US President Donald Trump's administration is pushing to designate the Muslim Brotherhood a terrorist group, which would levy US sanctions against members of the international organisation, the White House said in a statement on Tuesday.
The White House has directed its diplomatic and national security officials to work on a plan to put economic sanctions on the Islamist group worldwide following a meeting between President Trump and Egyptian President Abdel-Fattah El-Sisi in Washington DC on 9 April.
Sisi asked Trump to make the designation, which Egypt has already done, in a private meeting during a visit to Washington on April 9, a senior US official was quoted as saying by Reuters.
After the meeting, Trump praised Sisi as a "great president".
Egypt designated the Brotherhood a terrorist group in late 2013 following the ouster of Islamist president Mohamed Morsi.
In a statement, White House press secretary Sarah Huckabee Sanders said that “the president has consulted with his national security team and leaders in the region who share his concern, and this designation is working its way through the internal process.”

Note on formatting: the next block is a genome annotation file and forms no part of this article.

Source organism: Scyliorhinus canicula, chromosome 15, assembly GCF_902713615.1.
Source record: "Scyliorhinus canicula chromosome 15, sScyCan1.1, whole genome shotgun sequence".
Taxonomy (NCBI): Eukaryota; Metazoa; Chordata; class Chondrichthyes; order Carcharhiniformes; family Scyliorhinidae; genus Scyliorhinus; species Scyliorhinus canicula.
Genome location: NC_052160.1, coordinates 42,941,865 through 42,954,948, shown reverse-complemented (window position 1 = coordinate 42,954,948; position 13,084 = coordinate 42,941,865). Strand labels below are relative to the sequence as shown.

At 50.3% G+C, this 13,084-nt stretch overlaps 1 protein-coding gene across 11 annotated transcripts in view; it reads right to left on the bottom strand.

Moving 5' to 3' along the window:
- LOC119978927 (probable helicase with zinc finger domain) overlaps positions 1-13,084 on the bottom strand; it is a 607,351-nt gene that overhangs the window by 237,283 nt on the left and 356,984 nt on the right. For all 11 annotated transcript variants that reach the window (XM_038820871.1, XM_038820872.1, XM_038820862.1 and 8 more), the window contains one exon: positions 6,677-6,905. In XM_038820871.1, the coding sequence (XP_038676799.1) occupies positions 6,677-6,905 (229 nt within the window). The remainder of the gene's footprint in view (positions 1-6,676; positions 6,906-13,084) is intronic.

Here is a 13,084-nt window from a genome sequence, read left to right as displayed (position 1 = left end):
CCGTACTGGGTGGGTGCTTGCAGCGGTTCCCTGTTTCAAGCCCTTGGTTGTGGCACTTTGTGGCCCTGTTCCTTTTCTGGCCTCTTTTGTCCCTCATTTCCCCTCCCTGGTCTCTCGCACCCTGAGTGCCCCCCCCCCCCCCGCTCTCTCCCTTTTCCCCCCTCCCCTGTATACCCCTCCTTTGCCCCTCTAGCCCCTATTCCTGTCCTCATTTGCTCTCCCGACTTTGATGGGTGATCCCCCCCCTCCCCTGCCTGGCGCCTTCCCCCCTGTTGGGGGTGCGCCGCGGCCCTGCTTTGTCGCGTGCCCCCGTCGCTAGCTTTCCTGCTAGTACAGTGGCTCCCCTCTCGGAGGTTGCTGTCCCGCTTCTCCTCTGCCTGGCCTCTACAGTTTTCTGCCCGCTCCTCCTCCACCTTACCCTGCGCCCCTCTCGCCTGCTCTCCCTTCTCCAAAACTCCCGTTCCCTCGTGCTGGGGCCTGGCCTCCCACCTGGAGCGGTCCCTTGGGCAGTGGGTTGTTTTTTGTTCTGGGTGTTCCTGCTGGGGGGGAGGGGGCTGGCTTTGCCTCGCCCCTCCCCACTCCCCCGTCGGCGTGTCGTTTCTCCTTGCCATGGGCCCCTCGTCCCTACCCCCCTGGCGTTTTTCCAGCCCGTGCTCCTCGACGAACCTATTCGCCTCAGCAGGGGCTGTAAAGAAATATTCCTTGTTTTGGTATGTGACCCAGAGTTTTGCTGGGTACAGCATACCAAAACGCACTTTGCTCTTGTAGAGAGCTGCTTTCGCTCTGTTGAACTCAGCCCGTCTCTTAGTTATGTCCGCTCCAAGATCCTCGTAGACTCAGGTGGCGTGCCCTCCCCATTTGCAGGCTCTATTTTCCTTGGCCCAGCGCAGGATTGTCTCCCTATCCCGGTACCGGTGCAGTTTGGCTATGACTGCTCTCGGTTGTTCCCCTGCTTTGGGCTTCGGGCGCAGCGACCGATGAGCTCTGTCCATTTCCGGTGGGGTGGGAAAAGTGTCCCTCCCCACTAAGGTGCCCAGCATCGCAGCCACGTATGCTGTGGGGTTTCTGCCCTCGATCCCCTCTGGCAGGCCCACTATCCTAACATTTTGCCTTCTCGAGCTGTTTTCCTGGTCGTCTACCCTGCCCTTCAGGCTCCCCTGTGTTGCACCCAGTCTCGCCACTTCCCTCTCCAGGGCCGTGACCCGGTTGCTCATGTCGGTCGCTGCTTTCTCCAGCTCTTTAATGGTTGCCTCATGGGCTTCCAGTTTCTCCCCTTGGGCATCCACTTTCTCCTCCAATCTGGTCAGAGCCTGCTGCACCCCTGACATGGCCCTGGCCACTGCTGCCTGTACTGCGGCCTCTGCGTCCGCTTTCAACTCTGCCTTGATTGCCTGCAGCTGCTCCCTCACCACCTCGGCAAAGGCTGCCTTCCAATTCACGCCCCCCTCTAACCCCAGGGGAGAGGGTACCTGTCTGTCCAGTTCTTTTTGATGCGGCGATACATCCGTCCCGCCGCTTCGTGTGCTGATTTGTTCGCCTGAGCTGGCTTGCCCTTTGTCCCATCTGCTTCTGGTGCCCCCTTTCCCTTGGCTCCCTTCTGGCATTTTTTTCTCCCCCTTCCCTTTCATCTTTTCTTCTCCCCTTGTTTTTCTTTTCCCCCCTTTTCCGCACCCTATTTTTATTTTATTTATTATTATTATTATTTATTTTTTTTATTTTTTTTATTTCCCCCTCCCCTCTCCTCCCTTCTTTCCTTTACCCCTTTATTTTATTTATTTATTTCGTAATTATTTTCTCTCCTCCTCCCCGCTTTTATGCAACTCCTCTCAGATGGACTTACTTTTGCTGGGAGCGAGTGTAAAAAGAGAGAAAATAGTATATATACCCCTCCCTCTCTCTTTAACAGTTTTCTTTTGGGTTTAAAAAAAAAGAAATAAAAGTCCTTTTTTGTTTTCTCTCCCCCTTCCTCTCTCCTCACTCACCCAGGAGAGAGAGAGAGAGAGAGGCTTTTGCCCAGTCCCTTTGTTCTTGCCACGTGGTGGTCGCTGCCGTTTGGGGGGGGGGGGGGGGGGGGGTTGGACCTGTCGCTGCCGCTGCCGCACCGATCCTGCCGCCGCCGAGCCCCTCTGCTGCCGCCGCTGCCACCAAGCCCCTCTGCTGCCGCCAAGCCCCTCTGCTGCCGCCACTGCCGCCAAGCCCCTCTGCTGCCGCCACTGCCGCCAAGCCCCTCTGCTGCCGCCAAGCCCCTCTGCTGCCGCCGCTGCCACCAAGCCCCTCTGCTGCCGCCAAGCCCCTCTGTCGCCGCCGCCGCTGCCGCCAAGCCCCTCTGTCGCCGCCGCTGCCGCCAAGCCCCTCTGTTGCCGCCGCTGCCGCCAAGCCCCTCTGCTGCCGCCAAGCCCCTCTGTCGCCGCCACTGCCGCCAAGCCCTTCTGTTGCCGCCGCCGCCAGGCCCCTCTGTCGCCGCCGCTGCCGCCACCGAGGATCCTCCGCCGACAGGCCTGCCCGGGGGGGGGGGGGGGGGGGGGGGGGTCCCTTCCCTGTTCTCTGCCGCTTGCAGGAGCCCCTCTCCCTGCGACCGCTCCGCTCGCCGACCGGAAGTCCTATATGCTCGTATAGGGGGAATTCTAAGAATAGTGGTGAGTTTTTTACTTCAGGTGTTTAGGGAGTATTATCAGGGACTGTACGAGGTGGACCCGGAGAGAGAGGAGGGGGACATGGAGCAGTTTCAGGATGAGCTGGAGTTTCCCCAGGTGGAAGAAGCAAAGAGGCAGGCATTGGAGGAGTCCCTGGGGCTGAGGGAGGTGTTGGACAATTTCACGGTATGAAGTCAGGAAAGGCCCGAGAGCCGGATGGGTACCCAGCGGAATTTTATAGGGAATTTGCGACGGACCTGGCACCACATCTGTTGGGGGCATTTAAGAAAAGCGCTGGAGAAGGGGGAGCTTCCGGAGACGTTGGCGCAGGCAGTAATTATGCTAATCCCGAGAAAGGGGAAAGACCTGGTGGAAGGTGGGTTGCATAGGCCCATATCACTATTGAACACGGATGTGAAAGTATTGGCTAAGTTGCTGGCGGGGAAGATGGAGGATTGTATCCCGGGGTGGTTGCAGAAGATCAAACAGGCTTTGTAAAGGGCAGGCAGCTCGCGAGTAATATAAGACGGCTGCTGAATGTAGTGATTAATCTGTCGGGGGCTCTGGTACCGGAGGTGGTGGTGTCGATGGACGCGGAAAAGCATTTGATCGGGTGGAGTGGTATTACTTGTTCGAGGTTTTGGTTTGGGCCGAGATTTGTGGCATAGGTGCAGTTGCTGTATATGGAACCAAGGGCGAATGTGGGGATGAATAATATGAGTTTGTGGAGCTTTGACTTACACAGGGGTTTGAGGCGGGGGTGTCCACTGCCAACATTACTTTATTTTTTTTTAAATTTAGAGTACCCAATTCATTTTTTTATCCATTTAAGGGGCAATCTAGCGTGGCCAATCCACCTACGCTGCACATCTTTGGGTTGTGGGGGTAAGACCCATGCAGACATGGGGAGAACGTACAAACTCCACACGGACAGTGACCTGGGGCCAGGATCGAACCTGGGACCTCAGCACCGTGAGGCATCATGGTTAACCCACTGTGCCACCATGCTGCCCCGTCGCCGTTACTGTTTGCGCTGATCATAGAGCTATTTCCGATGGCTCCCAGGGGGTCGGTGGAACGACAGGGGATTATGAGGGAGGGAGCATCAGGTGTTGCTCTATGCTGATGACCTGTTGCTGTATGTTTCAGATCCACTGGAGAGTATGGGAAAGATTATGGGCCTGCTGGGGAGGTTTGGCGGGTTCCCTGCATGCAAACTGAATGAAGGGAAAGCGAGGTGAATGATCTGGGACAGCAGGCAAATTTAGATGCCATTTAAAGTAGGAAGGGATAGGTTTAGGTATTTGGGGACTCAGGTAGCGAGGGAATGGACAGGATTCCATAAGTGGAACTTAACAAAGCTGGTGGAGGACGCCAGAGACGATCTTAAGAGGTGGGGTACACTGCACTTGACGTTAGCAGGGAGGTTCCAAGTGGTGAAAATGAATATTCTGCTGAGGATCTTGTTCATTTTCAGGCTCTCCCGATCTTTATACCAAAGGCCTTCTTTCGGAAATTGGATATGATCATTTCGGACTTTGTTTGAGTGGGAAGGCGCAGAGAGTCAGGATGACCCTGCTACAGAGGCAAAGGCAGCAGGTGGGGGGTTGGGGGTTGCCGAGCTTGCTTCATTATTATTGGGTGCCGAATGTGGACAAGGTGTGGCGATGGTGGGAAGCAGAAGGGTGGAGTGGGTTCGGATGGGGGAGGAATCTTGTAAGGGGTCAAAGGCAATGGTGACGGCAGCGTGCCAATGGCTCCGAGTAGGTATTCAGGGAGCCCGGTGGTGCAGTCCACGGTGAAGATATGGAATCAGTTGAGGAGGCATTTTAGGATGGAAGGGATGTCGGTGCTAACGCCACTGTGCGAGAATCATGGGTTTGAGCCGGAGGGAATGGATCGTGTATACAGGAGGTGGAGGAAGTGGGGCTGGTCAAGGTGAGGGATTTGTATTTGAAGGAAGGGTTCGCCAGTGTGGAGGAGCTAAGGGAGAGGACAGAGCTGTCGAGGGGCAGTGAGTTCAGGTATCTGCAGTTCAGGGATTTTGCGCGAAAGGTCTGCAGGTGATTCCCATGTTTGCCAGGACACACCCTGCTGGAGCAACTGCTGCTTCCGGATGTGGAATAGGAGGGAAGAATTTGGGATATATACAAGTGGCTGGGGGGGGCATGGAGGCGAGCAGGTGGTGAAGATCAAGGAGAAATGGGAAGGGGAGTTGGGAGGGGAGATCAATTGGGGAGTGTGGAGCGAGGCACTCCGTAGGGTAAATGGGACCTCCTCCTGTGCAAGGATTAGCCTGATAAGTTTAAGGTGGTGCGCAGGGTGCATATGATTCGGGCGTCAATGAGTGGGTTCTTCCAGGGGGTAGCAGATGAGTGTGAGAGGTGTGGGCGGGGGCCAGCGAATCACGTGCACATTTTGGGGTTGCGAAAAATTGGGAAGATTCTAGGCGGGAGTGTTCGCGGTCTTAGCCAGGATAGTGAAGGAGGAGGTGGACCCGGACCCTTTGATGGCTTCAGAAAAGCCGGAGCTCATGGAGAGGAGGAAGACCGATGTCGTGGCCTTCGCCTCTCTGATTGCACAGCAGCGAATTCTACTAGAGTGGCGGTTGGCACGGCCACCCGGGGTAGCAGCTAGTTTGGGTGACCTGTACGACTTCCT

The Times' report also stated that Trump's National Security Adviser John Bolton and US Secretary of State Mike Pompeo support the idea, but that the Pentagon, career national security staff, government lawyers, and diplomatic officials had legal and policy objections and wanted to find a more limited step that would satisfy the White House.
The proposed sanctions would include travel and economic sanctions on the group, its branches worldwide, its affiliated groups and its members.
Saudi Arabia, the United Arab Emirates, Bahrain and Russia have designated the Muslim Brotherhood a terrorist organisation.